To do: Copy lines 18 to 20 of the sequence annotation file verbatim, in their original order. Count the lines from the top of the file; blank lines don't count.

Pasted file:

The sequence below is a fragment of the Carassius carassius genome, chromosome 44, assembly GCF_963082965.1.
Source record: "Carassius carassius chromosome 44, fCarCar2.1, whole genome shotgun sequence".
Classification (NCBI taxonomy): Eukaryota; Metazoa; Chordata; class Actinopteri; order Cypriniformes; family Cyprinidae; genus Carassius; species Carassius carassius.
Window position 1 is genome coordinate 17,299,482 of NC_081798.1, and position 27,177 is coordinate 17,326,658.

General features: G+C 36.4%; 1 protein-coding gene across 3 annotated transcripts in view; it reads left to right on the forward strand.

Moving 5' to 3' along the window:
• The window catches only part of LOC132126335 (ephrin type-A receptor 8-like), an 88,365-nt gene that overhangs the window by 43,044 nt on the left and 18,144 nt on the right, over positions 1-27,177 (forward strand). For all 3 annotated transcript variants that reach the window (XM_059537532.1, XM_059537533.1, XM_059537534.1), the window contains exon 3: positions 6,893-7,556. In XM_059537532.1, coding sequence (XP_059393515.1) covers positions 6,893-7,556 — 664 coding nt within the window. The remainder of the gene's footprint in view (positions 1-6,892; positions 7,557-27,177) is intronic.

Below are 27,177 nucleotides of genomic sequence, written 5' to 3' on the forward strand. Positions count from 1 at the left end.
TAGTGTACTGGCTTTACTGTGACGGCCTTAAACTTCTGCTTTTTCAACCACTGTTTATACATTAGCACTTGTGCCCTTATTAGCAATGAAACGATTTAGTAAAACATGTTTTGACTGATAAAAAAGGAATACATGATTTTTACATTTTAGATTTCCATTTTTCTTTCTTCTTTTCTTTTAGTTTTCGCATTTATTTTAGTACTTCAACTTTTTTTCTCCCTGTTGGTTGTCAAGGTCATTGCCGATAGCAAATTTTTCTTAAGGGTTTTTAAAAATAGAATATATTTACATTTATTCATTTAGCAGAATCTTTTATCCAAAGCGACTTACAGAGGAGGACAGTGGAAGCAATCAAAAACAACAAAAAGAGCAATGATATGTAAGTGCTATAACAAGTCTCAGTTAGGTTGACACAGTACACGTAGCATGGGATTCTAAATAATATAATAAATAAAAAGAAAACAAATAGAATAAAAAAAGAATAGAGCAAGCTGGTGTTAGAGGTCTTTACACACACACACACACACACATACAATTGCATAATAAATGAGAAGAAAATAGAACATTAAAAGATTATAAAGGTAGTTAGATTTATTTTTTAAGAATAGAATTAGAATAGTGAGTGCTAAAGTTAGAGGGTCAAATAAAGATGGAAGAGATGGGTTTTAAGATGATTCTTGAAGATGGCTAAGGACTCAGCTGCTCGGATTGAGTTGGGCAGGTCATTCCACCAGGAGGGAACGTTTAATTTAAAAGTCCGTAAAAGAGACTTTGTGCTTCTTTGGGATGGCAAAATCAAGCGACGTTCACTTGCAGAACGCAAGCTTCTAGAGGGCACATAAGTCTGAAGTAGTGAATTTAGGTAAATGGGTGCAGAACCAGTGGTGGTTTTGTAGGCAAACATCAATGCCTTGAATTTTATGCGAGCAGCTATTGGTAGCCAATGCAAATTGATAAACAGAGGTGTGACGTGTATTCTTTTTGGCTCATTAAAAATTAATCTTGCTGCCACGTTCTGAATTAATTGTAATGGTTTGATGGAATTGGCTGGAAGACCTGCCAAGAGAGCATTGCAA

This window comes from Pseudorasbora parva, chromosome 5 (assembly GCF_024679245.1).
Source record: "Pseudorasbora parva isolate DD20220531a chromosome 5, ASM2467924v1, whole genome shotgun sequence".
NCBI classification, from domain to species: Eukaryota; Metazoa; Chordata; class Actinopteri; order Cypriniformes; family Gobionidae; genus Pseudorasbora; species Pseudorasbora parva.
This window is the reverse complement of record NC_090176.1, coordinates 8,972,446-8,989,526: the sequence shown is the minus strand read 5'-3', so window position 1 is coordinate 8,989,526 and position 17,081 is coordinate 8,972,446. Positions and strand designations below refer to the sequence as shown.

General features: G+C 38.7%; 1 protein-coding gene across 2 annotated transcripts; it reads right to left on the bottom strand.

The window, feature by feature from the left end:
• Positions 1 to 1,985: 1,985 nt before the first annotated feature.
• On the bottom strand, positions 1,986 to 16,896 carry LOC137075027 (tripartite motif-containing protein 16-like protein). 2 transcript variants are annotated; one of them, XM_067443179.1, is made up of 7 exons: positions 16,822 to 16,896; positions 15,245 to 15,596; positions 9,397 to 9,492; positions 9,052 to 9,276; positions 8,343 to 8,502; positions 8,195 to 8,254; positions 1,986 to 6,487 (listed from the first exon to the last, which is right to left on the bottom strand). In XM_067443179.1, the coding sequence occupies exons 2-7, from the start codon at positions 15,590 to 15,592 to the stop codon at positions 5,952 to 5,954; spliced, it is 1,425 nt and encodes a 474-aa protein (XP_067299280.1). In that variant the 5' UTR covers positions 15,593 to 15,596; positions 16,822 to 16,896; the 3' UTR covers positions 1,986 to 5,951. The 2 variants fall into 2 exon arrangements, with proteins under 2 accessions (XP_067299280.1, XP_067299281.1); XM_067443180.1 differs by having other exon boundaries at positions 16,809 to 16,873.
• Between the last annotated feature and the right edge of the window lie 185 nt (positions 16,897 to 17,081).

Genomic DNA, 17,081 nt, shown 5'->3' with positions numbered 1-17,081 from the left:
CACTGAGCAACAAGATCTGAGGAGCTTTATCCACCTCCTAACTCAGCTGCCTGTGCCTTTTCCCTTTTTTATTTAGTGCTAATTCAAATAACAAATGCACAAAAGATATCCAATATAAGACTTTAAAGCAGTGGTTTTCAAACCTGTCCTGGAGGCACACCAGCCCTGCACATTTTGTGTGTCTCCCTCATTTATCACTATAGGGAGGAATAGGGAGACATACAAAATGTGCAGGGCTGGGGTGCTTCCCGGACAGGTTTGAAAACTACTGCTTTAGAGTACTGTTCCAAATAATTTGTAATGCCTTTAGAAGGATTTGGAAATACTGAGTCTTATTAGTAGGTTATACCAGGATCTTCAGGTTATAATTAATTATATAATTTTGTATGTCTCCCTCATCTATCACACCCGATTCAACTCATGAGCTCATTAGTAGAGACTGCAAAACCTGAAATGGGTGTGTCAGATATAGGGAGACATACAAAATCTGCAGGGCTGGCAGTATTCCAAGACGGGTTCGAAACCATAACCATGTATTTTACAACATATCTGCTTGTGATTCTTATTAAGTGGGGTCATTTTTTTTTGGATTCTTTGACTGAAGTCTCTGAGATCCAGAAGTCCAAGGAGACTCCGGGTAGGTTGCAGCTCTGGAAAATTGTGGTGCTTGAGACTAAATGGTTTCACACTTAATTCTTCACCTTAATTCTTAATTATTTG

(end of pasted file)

• Between the last annotated feature and the right edge of the window lie 185 nt (positions 16,897 to 17,081).

Genomic DNA, 17,081 nt, shown 5'->3' with positions numbered 1-17,081 from the left:
CACTGAGCAACAAGATCTGAGGAGCTTTATCCACCTCCTAACTCAGCTGCCTGTGCCTTTTCCCTTTTTTATTTAGTGCTAATTCAAATAACAAATGCACAAAAGATATCCAATATAAGACTTTAAAGCAGTGGTTTTCAAACCTGTCCTGGAGGCACACCAGCCCTGCACATTTTGTGTGTCTCCCTCATTTATCACTATAGGGAGGAATAGGGAGACATACAAAATGTGCAGGGCTGGGGTGCTTCCCGGACAGGTTTGAAAACTACTGCTTTAGAGTACTGTTCCAAATAATTTGTAATGCCTTTAGAAGGATTTGGAAATACTGAGTCTTATTAGTAGGTTATACCAGGATCTTCAGGTTATAATTAATTATATAATTTTGTATGTCTCCCTCATCTATCACACCCGATTCAACTCATGAGCTCATTAGTAGAGACTGCAAAACCTGAAATGGGTGTGTCAGATATAGGGAGACATACAAAATCTGCAGGGCTGGCAGTATTCCAAGACGGGTTCGAAACCATAACCATGTATTTTACAACATATCTGCTTGTGATTCTTATTAAGTGGGGTCATTTTTTTTTGGATTCTTTGACTGAAGTCTCTGAGATCCAGAAGTCCAAGGAGACTCCGGGTAGGTTGCAGCTCTGGAAAATTGTGGTGCTTGAGACTAAATGGTTTCACACTTAATTCTTCACCTTAATTCTTAATTATTTG